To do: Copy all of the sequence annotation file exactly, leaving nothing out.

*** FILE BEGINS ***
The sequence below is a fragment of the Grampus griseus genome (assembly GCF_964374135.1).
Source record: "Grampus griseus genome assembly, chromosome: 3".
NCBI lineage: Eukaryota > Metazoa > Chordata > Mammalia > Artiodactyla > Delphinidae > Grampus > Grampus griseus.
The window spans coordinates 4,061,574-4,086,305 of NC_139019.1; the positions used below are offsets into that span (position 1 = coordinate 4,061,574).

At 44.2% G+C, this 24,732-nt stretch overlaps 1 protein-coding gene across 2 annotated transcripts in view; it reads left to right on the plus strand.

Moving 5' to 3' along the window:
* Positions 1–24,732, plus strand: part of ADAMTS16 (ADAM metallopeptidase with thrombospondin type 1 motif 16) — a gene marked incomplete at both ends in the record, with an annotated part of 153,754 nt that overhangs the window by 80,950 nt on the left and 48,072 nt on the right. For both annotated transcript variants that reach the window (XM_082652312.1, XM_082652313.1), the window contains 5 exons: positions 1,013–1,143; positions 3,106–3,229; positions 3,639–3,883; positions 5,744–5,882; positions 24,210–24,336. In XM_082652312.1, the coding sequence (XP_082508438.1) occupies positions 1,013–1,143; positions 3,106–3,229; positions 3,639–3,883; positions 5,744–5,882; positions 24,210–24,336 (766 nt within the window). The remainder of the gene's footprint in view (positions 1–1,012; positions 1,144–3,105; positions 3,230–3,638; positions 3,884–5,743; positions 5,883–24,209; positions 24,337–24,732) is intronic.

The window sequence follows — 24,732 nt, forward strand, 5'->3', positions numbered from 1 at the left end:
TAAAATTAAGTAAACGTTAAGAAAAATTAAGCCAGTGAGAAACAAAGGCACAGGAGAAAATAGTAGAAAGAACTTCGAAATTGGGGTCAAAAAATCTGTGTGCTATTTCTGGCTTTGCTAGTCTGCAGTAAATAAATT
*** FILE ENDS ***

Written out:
The sequence below is a fragment of the Grampus griseus genome (assembly GCF_964374135.1).
Source record: "Grampus griseus genome assembly, chromosome: 3".
NCBI lineage: Eukaryota > Metazoa > Chordata > Mammalia > Artiodactyla > Delphinidae > Grampus > Grampus griseus.
The window spans coordinates 4,061,574-4,086,305 of NC_139019.1; the positions used below are offsets into that span (position 1 = coordinate 4,061,574).

At 44.2% G+C, this 24,732-nt stretch overlaps 1 protein-coding gene across 2 annotated transcripts in view; it reads left to right on the plus strand.

Moving 5' to 3' along the window:
* Positions 1–24,732, plus strand: part of ADAMTS16 (ADAM metallopeptidase with thrombospondin type 1 motif 16) — a gene marked incomplete at both ends in the record, with an annotated part of 153,754 nt that overhangs the window by 80,950 nt on the left and 48,072 nt on the right. For both annotated transcript variants that reach the window (XM_082652312.1, XM_082652313.1), the window contains 5 exons: positions 1,013–1,143; positions 3,106–3,229; positions 3,639–3,883; positions 5,744–5,882; positions 24,210–24,336. In XM_082652312.1, the coding sequence (XP_082508438.1) occupies positions 1,013–1,143; positions 3,106–3,229; positions 3,639–3,883; positions 5,744–5,882; positions 24,210–24,336 (766 nt within the window). The remainder of the gene's footprint in view (positions 1–1,012; positions 1,144–3,105; positions 3,230–3,638; positions 3,884–5,743; positions 5,883–24,209; positions 24,337–24,732) is intronic.

The window sequence follows — 24,732 nt, forward strand, 5'->3', positions numbered from 1 at the left end:
TAAAATTAAGTAAACGTTAAGAAAAATTAAGCCAGTGAGAAACAAAGGCACAGGAGAAAATAGTAGAAAGAACTTCGAAATTGGGGTCAAAAAATCTGTGTGCTATTTCTGGCTTTGCTAGTCTGCAGTAAATAAATT